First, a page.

A Kindler, Gentler Microsoft Won't Happen From Within - InformationWeek

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2/22/2008
11:40 AM
Serdar Yegulalp
Serdar Yegulalp
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A Kindler, Gentler Microsoft Won't Happen From Within

Microsoft's recent announcements about its new openness initiatives have been greeted with great skepticism.  They deserve to be, because Microsoft deserves to be changed for the better -- but it's only going to come from the outside, not the inside.

Microsoft's recent announcements about its new openness initiatives have been greeted with great skepticism.  They deserve to be, because Microsoft deserves to be changed for the better -- but it's only going to come from the outside, not the inside.

I don't believe Steve Ballmer for a second when he says that the recent change in strategy to open up documentation about Windows and Office was something it was taking on its own.  You can bet that this is only happening because of continual and unrelenting pressure from regulators, rivals, and, yes, customers to make this happen.  It's not so much a way for the company to better embrace openness and connectedness as it is a face-saving gesture, a way to send a signal that, gee shucks, its really not all that bad.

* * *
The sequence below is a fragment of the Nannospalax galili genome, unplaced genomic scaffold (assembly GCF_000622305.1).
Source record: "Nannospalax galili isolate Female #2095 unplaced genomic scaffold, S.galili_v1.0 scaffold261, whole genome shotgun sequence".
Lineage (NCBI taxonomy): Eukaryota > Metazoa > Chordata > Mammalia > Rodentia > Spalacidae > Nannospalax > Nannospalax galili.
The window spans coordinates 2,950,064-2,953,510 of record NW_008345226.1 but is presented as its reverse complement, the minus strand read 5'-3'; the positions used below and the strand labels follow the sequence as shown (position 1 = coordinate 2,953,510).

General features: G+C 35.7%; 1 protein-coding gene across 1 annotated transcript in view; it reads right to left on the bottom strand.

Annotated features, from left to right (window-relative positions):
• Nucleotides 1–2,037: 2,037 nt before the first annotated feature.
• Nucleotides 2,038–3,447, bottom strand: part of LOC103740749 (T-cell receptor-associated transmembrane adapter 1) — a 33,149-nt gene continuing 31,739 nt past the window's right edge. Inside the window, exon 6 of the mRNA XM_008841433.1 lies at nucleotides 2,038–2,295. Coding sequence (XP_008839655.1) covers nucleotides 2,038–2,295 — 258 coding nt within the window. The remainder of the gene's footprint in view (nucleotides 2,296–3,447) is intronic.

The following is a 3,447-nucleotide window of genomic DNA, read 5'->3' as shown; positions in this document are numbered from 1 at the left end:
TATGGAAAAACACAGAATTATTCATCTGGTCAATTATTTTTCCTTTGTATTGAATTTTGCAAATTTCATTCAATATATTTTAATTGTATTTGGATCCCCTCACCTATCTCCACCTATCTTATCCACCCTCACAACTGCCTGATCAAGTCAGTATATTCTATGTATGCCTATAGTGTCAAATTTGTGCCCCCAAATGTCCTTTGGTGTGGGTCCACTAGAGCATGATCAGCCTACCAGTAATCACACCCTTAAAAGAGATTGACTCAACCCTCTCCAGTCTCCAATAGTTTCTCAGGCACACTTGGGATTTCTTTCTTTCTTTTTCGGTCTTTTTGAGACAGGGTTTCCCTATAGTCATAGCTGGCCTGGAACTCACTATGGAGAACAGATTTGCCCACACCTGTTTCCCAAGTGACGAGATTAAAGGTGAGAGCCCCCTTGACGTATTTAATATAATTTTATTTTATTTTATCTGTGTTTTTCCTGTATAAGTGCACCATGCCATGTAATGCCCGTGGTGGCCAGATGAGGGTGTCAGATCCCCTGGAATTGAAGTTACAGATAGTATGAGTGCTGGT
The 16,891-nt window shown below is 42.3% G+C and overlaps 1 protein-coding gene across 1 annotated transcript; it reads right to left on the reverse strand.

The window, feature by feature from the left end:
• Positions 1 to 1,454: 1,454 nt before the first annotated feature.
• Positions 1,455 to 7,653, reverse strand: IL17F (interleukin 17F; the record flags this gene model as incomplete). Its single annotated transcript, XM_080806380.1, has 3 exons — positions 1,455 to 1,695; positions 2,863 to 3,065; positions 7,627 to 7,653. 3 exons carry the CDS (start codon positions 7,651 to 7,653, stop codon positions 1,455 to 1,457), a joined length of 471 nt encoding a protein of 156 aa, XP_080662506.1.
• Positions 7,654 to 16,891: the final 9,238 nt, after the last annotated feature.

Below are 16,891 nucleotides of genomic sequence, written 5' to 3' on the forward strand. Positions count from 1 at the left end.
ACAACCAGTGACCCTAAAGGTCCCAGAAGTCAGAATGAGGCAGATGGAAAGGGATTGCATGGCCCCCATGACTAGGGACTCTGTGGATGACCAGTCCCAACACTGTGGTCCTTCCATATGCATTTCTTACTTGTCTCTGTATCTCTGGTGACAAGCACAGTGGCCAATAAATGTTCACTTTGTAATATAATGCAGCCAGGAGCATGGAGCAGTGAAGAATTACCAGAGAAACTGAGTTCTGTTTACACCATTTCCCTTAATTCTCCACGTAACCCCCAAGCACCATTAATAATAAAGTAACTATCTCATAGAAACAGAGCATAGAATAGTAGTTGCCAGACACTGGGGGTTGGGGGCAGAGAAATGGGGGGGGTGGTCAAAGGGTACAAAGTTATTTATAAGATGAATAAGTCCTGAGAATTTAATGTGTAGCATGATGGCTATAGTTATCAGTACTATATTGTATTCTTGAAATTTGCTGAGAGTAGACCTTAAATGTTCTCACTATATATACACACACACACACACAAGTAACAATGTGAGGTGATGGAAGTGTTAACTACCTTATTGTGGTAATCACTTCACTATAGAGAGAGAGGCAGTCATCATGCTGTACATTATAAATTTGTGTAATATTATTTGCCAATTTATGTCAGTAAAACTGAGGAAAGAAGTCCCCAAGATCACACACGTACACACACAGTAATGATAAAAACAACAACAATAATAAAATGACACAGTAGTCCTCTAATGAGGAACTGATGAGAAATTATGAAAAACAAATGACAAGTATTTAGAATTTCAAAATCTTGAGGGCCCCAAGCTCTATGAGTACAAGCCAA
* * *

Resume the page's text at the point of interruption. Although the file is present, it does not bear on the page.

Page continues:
Truth be told, Microsoft can do great things when motivated to do so.  It's just that the main motivation on its end is to protect its turf and to lock customers into their way of doing things.  That's how it's consistently been, and it only has ever backed off from that stance in any respect after being hit in the face with it again and again.

It's been said, and with a straight face, that if Microsoft disappeared tomorrow the IT industry would be arguably no worse off for it and probably a good deal better.  That said, Microsoft is still profitable, and isn't planning on adopting a business model that would undermine that (read: open source).  There are plenty of people who are still willing to pay good money for Microsoft products, despite the lock-in (I confess I'm one such person myself; viz. MS Office), and as long as they continue to do so, Microsoft only has to pretend to play fair. 

This is the question as I see it: Should the beast be tamed?  Would it be worth the effort to make Microsoft reshape itself into a real force for good?  It certainly won't happen from the inside, if it does happen.  The only way to get Microsoft to do anything good for the industry as a whole -- or just to keep it from making things worse -- is to keep applying a steady and resolute pressure.  It's the only thing that seems to work.

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